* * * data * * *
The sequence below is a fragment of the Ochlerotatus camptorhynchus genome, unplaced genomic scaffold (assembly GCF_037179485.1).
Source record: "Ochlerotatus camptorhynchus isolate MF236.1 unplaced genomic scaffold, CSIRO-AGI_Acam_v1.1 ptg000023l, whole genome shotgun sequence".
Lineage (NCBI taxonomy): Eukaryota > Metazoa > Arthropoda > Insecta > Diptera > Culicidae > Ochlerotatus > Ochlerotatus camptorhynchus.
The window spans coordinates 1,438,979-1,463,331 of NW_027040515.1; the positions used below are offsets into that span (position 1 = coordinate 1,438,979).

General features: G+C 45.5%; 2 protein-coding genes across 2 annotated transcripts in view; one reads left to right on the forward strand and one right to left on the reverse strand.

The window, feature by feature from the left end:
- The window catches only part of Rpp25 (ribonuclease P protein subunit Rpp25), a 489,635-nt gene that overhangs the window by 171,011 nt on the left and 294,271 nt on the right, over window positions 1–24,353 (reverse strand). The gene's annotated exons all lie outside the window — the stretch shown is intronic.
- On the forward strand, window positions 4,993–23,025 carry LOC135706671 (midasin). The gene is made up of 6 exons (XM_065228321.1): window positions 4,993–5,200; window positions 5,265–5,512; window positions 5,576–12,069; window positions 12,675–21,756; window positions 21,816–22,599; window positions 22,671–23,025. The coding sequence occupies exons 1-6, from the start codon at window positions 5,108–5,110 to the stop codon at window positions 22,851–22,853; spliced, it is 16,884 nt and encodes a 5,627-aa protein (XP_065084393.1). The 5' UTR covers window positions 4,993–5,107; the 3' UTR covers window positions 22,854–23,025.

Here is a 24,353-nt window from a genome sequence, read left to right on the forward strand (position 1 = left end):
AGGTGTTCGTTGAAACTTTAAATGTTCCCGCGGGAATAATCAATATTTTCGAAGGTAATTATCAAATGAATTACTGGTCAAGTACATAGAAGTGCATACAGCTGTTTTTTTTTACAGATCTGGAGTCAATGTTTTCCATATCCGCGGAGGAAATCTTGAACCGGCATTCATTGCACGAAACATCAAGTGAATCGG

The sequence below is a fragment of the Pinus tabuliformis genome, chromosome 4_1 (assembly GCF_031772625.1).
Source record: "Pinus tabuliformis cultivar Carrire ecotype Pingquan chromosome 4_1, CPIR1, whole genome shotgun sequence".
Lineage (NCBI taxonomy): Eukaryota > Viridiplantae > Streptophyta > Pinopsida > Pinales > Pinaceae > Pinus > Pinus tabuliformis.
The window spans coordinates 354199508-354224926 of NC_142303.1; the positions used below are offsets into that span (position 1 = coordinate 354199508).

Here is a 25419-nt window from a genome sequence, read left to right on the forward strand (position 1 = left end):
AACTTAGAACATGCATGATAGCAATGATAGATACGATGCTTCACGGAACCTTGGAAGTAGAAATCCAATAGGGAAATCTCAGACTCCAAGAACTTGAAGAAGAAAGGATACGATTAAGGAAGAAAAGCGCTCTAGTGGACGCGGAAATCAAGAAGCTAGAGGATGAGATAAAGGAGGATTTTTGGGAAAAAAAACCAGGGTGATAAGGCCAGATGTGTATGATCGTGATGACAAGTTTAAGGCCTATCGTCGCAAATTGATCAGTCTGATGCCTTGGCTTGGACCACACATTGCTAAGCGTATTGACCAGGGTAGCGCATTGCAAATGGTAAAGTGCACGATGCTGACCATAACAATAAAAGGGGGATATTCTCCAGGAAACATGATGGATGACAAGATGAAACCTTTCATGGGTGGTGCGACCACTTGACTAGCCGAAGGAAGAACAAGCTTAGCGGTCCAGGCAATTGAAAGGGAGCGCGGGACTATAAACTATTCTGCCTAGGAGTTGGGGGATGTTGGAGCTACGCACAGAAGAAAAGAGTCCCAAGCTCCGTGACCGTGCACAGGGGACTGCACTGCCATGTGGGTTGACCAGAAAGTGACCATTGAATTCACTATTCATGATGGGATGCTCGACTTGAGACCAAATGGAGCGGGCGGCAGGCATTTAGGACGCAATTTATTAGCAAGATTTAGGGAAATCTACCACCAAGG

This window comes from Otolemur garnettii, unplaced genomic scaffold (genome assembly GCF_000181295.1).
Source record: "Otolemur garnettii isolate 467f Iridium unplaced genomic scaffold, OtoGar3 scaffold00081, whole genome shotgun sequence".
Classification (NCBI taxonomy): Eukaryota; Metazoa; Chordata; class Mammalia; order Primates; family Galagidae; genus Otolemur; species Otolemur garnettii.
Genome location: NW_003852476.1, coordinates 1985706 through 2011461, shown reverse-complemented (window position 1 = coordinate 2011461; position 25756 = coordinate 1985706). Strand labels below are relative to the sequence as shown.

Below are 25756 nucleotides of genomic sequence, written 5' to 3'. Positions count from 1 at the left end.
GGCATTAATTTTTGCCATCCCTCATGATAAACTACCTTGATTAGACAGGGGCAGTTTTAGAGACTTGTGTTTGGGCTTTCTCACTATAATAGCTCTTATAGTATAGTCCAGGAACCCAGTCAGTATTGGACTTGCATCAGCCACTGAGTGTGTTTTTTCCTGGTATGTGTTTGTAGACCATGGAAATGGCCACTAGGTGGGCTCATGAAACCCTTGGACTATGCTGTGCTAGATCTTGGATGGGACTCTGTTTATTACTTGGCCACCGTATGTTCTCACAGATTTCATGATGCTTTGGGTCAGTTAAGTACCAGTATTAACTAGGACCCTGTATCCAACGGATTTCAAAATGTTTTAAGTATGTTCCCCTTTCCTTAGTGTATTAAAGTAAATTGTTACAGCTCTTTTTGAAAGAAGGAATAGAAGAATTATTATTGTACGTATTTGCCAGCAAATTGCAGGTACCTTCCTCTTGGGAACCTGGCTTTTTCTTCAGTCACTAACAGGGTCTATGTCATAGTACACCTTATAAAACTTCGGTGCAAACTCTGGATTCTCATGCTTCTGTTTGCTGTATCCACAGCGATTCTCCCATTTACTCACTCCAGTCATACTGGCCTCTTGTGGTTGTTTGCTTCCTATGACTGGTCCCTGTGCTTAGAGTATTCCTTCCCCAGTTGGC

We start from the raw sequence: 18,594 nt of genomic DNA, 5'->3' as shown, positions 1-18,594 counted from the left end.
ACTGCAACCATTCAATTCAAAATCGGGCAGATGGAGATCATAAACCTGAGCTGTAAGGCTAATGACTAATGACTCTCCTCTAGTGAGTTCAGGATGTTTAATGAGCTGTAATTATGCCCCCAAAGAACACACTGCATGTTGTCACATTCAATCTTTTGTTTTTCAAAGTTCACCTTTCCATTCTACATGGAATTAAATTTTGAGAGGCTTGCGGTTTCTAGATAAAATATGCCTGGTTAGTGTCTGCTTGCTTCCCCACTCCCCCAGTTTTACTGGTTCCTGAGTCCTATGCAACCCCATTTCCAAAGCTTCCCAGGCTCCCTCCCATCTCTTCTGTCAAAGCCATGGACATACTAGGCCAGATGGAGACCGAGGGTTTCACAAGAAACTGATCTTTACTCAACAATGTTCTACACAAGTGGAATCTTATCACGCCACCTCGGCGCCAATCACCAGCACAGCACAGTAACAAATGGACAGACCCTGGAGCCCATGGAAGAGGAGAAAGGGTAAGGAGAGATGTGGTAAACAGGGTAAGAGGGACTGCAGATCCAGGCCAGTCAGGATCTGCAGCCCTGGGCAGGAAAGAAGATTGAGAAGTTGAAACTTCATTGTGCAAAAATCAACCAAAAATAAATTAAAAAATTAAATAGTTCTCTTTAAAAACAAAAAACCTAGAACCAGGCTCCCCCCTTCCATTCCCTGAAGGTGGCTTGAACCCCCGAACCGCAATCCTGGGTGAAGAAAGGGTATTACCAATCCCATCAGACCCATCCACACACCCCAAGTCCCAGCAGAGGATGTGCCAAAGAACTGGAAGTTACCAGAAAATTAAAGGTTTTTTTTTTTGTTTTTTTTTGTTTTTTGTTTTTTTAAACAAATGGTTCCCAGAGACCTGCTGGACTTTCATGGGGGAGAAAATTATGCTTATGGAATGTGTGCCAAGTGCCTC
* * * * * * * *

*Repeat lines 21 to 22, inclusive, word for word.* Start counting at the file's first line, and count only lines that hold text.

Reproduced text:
Below are 25756 nucleotides of genomic sequence, written 5' to 3'. Positions count from 1 at the left end.
GGCATTAATTTTTGCCATCCCTCATGATAAACTACCTTGATTAGACAGGGGCAGTTTTAGAGACTTGTGTTTGGGCTTTCTCACTATAATAGCTCTTATAGTATAGTCCAGGAACCCAGTCAGTATTGGACTTGCATCAGCCACTGAGTGTGTTTTTTCCTGGTATGTGTTTGTAGACCATGGAAATGGCCACTAGGTGGGCTCATGAAACCCTTGGACTATGCTGTGCTAGATCTTGGATGGGACTCTGTTTATTACTTGGCCACCGTATGTTCTCACAGATTTCATGATGCTTTGGGTCAGTTAAGTACCAGTATTAACTAGGACCCTGTATCCAACGGATTTCAAAATGTTTTAAGTATGTTCCCCTTTCCTTAGTGTATTAAAGTAAATTGTTACAGCTCTTTTTGAAAGAAGGAATAGAAGAATTATTATTGTACGTATTTGCCAGCAAATTGCAGGTACCTTCCTCTTGGGAACCTGGCTTTTTCTTCAGTCACTAACAGGGTCTATGTCATAGTACACCTTATAAAACTTCGGTGCAAACTCTGGATTCTCATGCTTCTGTTTGCTGTATCCACAGCGATTCTCCCATTTACTCACTCCAGTCATACTGGCCTCTTGTGGTTGTTTGCTTCCTATGACTGGTCCCTGTGCTTAGAGTATTCCTTCCCCAGTTGGC